devote themselves to prayer. And this is not unwarranted – today 30 percent of
the population of this Asian country is Christian. Of course, there are other
factors for this unprecedented Church growth, yet Koreans would point to it as
the overriding reason behind the growth of the Church in their country. Korea
Widespread preaching of the gospel
Preaching of the gospel is also among the main factors contributing to the success of most of the missions we have already mentioned. Language learning, adjustment to the culture and identification with the local people are important, but God’s word is that changes people’s hearts, “for the word of God is living and active. Sharper than any double-edged sword, it penetrates even to dividing soul and spirit, joints and marrow; it judges thoughts and attitudes of the heart” (Hebrews 4:12). Preaching of the gospel was the first aspect of the Serampore trio five-fold misisonary strategy. Carey and his friends believed that “faith comes from hearing the message” and the area they covered during their preaching tours is really impressive. Vanderkemp, Philip, Moffat, Livingston and other prominent African missionaries were all moved by the heathenism of the African people and their “cause was the cause of the Gospel”, which was the only thing that could change their condition on earth, as well as in heaven. Even though some of them, namely Livingston, were seen rather as colonists than missionaries, their lives and work proved that to preach the gospel of the crucified Jesus was what gave them energy and motivation to persevere against the difficulties of their time and region. On the other side of the globe, further north-east, the Russian preacher in the Moscow Academy, Ioasaf Chotunshevsky, together with 6 of his students and several clerics arrived in Kamschatka and within 3 years was able to report a Christian population of 11, 574. Even more striking is the case with the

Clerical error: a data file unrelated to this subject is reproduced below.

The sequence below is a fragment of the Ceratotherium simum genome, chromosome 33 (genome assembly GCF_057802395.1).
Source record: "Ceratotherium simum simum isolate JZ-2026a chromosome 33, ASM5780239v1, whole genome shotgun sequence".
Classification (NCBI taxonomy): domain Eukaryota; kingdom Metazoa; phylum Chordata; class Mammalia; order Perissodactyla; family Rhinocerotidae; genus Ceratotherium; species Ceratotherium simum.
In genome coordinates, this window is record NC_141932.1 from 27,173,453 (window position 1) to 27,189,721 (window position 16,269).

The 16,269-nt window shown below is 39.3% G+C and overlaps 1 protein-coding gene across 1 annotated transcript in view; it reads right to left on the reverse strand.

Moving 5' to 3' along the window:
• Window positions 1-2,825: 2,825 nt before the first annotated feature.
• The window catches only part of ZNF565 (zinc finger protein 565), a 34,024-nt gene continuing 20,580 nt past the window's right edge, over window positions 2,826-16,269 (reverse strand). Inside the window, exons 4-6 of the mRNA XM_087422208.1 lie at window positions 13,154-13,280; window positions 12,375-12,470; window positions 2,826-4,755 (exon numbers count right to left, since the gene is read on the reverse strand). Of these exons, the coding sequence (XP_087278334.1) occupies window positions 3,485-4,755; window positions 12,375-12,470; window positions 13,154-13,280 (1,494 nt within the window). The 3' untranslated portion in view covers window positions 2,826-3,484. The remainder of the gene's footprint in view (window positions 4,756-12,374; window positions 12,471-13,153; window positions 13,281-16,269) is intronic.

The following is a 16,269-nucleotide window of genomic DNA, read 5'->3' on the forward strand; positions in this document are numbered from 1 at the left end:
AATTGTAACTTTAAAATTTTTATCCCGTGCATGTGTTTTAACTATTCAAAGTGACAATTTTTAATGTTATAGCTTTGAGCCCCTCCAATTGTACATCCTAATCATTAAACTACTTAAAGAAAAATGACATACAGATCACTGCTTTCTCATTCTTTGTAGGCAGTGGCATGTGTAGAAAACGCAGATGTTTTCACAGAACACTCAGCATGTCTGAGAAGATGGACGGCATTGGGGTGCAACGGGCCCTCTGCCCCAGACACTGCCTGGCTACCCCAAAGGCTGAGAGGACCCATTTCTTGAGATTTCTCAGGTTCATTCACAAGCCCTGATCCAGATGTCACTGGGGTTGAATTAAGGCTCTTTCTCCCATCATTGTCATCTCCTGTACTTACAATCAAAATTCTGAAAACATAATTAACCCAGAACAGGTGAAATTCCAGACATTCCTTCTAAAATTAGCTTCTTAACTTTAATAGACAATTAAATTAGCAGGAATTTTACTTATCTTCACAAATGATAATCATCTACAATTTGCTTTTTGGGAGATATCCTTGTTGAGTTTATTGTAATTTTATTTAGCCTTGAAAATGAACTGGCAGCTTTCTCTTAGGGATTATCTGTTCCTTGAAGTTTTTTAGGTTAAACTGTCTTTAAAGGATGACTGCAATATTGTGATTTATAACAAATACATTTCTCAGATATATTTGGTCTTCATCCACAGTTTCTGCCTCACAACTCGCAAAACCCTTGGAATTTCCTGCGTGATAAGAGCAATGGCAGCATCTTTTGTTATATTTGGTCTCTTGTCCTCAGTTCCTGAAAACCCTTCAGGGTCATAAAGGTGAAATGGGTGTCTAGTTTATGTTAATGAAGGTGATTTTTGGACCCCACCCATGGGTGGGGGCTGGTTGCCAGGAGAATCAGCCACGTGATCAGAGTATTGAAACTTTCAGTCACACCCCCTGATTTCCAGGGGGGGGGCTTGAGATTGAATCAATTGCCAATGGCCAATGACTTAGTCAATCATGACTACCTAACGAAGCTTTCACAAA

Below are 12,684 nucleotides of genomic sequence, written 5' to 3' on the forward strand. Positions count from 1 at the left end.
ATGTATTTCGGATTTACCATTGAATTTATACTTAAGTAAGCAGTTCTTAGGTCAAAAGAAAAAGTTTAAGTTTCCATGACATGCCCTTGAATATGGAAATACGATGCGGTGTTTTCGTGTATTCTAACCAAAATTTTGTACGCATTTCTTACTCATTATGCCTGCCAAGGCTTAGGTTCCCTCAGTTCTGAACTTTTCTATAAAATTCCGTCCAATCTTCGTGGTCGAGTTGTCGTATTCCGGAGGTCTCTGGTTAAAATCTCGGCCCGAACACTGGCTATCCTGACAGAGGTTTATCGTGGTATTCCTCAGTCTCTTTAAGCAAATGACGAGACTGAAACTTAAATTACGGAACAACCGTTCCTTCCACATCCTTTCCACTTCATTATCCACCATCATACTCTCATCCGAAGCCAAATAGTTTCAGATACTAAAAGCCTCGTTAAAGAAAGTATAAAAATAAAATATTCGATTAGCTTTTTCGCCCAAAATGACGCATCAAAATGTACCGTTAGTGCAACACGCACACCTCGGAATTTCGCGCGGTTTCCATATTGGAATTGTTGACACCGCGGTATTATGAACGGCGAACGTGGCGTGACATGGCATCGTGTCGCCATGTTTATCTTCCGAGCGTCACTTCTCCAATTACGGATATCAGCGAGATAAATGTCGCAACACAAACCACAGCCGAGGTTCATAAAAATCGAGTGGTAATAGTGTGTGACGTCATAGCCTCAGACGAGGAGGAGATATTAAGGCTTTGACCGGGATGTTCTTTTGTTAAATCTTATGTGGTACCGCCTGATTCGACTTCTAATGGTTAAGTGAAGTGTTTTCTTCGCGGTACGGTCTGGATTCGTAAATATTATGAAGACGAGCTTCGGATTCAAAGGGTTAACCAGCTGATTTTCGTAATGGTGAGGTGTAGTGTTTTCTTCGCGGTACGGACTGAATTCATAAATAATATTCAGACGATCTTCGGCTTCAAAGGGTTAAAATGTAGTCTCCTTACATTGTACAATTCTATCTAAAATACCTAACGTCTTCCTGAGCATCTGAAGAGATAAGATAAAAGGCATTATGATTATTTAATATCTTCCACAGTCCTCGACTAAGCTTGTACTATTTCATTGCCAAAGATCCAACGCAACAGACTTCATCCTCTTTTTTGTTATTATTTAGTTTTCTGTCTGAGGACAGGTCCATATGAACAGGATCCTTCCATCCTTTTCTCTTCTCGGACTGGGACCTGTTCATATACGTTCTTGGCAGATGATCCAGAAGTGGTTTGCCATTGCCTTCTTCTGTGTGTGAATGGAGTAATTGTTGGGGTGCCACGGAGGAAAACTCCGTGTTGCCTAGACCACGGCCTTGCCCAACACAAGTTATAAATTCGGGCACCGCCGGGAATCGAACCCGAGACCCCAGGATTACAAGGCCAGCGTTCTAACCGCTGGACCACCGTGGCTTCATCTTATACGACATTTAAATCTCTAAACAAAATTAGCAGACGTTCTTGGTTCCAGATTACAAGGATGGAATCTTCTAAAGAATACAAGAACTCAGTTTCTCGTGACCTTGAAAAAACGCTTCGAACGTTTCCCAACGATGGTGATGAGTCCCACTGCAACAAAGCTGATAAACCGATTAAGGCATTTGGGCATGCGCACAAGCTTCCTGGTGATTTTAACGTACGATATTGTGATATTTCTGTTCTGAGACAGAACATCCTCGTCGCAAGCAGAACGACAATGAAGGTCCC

Aleutians, who had previously known a creator god called
Aguguk to be distant and not exacting worship. After they heard the good news
by the Russion missionaries, they were ready to accept baptism! Much of this
was attributed to the friendly relations the indigenous people had had with the
Russians; but it was undoubtedly God’s Word that opened their spiritual eyes
and urged them to discard their shamanistic beliefs and turn to the living God.
And, finally, before us we have the example of the faith missions that showed a